If you’ve been thinking about earning your high school equivalency (HSE) – because you want to go back to school or you want to be more competitive in the job market – the 2015 New Year can be your perfect opportunity to set that goal. It’s a time for new beginnings, and earning your high school equivalency is your fresh start.
Resolutions can be tricky. Psychologist Jeremy Dean, writing for The Wall Street Journal, notes that 60 percent of people typically give up their resolutions after six months. He explains that this is because the typical targets for resolutions “are very difficult habits to alter because these patterns of behavior have been built up over many years.”
If you know that achieving your resolution will be difficult, you can better prepare yourself. Dean suggests you start by identifying your habits. Any habit that could conflict with your resolution to study could make it difficult for you to establish a new routine. You can replace your existing habits with better ones.
If you enjoy spending time surfing the Internet, devote some of that time to using the TASC Test Assessing Secondary Completion™ blog for exploring parts of the test and studying. If you like to read magazines before bed, try to read some of the test prep materials instead.
Making these little changes can really help in the long run. You can also make studying for your high school equivalency a part of your resolutions list with a few simple steps:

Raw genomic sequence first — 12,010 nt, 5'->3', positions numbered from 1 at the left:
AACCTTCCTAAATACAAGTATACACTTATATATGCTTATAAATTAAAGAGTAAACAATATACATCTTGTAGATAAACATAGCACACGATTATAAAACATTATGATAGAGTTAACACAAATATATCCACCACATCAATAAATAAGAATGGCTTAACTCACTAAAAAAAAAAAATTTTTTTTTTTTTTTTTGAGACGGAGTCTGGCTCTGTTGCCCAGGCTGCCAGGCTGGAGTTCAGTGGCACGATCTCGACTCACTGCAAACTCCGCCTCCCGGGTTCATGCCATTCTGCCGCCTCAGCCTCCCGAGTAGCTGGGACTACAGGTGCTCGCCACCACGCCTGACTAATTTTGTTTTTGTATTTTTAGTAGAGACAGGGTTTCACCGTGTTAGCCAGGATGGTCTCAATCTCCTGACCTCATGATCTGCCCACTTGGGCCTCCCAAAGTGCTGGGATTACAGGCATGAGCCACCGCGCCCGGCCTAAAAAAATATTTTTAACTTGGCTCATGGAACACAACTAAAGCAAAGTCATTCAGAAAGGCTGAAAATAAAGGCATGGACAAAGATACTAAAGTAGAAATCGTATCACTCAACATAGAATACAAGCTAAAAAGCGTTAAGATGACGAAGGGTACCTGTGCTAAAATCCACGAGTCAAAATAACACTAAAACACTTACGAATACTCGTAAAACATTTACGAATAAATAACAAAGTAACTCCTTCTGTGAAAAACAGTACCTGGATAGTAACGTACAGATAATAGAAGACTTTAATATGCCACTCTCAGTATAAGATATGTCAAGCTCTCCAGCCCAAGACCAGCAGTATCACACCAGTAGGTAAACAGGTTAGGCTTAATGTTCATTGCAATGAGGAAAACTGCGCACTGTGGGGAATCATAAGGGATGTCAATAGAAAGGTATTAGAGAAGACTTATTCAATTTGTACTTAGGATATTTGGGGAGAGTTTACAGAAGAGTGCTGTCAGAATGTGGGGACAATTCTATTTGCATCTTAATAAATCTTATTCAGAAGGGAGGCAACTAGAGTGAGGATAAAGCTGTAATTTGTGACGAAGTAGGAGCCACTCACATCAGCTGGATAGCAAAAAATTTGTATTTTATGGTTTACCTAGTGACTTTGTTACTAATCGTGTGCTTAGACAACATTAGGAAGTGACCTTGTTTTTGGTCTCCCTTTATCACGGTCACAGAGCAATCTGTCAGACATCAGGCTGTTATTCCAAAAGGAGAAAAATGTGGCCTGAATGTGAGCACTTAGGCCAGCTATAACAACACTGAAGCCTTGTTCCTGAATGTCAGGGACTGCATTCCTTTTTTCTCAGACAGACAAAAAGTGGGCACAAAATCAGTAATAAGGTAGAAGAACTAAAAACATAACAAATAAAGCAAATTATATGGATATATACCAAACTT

- Find a TASC test center near you. The administrators can give you insight into the test, and could help you set short-term and long-term goals. Some test centers also offer classes. One way to achieve your resolution is to sign up for classes. Even if the classes are a few weeks or even a couple months away, having these deadlines ahead of you can keep you on track.
- Buy a day planner. Your day-to-day schedule is probably busy, and when you have a lot going on at work and home, you might delay studying. Resolutions can quickly fall to the bottom of your to-do list. According to the experts at Campus Explorer, you should invest in a good day planner that will “allow you enough room to write down weekly and monthly activities, in addition to babysitter information, addresses and a master seasonal calendar that helps you map out activities by the hour.” Having a print planner can help you see everything at a glance. It can help you budget your time and make you more productive.